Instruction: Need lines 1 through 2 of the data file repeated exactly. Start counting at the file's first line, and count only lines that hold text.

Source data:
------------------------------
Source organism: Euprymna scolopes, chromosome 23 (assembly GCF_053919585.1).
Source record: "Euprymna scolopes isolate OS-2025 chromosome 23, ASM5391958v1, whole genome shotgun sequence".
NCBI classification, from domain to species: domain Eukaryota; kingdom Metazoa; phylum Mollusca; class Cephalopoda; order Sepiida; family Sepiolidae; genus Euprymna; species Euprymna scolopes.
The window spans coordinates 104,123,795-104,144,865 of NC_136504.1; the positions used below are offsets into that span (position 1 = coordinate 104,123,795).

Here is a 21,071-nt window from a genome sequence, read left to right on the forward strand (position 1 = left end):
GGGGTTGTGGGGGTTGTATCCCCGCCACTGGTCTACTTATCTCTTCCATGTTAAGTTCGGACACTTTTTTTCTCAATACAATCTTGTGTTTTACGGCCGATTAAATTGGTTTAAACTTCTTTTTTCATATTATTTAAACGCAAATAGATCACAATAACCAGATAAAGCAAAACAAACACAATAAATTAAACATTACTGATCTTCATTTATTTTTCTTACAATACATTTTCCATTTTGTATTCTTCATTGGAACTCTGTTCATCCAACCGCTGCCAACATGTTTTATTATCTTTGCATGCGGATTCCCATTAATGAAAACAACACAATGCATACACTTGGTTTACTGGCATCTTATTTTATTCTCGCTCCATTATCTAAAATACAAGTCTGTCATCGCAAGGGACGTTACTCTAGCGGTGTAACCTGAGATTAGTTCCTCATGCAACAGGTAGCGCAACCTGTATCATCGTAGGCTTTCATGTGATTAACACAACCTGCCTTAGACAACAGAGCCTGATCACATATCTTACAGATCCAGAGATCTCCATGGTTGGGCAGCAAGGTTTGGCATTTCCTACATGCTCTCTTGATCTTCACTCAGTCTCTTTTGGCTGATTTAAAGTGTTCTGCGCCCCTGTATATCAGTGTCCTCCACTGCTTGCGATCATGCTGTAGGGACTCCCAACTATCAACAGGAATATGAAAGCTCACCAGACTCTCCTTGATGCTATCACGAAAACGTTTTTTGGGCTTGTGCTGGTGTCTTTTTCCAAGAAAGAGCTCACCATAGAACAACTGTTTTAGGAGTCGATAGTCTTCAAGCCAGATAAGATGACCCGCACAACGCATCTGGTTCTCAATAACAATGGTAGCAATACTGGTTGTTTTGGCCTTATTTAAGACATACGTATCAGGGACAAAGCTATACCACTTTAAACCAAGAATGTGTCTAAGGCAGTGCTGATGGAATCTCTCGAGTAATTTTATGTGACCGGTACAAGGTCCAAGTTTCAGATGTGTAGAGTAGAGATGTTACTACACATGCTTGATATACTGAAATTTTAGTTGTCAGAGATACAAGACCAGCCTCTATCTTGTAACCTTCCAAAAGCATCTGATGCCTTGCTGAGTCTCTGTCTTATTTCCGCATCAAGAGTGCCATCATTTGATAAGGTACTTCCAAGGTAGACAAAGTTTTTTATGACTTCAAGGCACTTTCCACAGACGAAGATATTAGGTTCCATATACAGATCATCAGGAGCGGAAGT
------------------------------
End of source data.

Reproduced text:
Source organism: Euprymna scolopes, chromosome 23 (assembly GCF_053919585.1).
Source record: "Euprymna scolopes isolate OS-2025 chromosome 23, ASM5391958v1, whole genome shotgun sequence".